The space agency uses Amazon Web Services to provide the backbone for its new Drupal content management system, and has worked out an interesting way to pay for the cloud, explained Kadakia. NASA’s uses a contract vehicle called Solutions for Enterprise-Wide Procurement (SEWP) that functions like a drawdown account between NASA and Amazon. The contract vehicle takes in account that the cost of paying for cloud services can fluctuate based on needs and performance (a site might get a spike in traffic on one day and then have it drop the next day). Kadakia estimates that NASA could end up spending around $700,000 to $1 million for AWS for the year; the agency can put in $1.5 million into the account that can cover any unforeseen costs, and any money not spent can be saved. “I think of it like my service card,” she said. “I can put 50 bucks in it. I may not use it all and I won’t lose that money.”
Robert Tilford, Ground Report, Friday, December 19, 2014
Doug Wolfe—a 30 year CIA veteran—has a tough job. As CIA’s Chief Information Officer (CIO), Wolfe is responsible for ushering the Agency into the 21st century with state-of-the-art computing technology while ensuring our systems are secure. As a pioneer of cloud computing at CIA, Wolfe spearheaded a new way of doing intelligence work that allows for increased collaboration across the 17 Intelligence Community (IC) agencies.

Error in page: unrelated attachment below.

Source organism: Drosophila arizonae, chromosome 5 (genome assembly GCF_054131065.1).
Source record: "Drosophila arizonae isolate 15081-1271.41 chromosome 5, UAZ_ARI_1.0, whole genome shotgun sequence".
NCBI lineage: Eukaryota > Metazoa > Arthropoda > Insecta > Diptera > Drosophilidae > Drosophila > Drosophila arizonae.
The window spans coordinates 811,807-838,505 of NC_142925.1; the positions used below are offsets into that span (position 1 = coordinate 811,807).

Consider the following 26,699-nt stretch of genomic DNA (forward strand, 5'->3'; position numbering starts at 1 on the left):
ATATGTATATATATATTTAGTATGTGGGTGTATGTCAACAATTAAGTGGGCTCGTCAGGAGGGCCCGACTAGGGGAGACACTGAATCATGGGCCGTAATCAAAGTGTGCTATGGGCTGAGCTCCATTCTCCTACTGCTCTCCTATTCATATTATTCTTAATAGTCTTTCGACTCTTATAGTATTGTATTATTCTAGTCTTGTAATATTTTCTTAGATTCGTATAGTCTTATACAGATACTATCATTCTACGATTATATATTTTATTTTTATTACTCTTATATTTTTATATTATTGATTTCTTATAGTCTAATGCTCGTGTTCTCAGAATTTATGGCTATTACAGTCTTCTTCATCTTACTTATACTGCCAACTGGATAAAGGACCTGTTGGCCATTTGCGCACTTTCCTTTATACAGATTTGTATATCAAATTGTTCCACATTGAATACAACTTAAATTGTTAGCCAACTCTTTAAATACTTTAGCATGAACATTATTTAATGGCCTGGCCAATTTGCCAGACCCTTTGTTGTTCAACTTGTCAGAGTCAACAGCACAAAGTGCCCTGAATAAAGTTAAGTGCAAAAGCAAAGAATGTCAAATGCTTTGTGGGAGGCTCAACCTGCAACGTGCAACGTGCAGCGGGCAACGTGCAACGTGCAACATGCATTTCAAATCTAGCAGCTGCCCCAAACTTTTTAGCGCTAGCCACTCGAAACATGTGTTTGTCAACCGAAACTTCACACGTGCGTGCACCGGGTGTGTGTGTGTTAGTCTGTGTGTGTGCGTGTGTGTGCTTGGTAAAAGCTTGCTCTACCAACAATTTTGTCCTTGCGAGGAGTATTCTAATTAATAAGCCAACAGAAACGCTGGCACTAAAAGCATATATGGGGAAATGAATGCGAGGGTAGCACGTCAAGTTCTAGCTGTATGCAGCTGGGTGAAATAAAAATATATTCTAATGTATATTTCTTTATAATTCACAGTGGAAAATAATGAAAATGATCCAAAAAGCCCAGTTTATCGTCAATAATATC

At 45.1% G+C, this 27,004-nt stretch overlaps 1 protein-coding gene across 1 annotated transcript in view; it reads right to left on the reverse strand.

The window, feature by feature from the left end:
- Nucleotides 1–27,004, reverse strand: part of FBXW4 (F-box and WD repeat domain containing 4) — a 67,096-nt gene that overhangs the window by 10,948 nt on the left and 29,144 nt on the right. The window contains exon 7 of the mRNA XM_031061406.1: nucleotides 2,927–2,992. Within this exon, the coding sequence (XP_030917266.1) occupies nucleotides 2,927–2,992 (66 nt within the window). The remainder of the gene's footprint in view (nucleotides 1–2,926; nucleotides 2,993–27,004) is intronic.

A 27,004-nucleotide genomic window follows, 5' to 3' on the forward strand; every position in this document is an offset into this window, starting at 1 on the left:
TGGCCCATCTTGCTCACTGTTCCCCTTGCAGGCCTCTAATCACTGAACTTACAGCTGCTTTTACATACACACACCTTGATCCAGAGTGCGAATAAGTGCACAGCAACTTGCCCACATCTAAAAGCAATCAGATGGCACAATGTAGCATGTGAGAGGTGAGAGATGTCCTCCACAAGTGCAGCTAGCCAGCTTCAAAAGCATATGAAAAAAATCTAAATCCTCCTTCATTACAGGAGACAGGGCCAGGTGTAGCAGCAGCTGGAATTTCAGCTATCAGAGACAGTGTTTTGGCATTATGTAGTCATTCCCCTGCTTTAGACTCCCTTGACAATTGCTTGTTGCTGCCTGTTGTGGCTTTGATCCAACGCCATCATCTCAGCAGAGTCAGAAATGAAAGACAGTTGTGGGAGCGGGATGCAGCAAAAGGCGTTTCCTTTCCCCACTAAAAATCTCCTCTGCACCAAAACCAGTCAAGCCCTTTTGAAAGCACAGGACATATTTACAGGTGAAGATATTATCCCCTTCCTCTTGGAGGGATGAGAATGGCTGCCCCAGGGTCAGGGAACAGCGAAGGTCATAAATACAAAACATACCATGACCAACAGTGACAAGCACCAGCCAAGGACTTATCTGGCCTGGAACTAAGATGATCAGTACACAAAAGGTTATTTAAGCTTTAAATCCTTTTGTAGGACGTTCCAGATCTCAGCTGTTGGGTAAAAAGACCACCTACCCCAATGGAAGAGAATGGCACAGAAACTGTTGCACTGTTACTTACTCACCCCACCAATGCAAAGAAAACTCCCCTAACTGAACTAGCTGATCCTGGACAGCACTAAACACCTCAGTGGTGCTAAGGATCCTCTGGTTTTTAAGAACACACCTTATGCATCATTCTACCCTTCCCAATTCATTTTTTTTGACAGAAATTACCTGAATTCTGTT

Allen Leinwand, Business2Community, Wednesday, December 10, 2014
While the public cloud wars continue to rage among Google, Amazon and Microsoft, in 2015 we’re likely to see a quiet storm gathering around enterprises adopting cloud platforms. Cloud platforms are typically less understood architecture but serve as a growing greenfield for enterprise innovation, application creation and business agility. Why is the platform coming into its own? Look at these milestones around domain maturity and growth...
Susie Adams, Fedscoop, Tuesday, December 09, 2014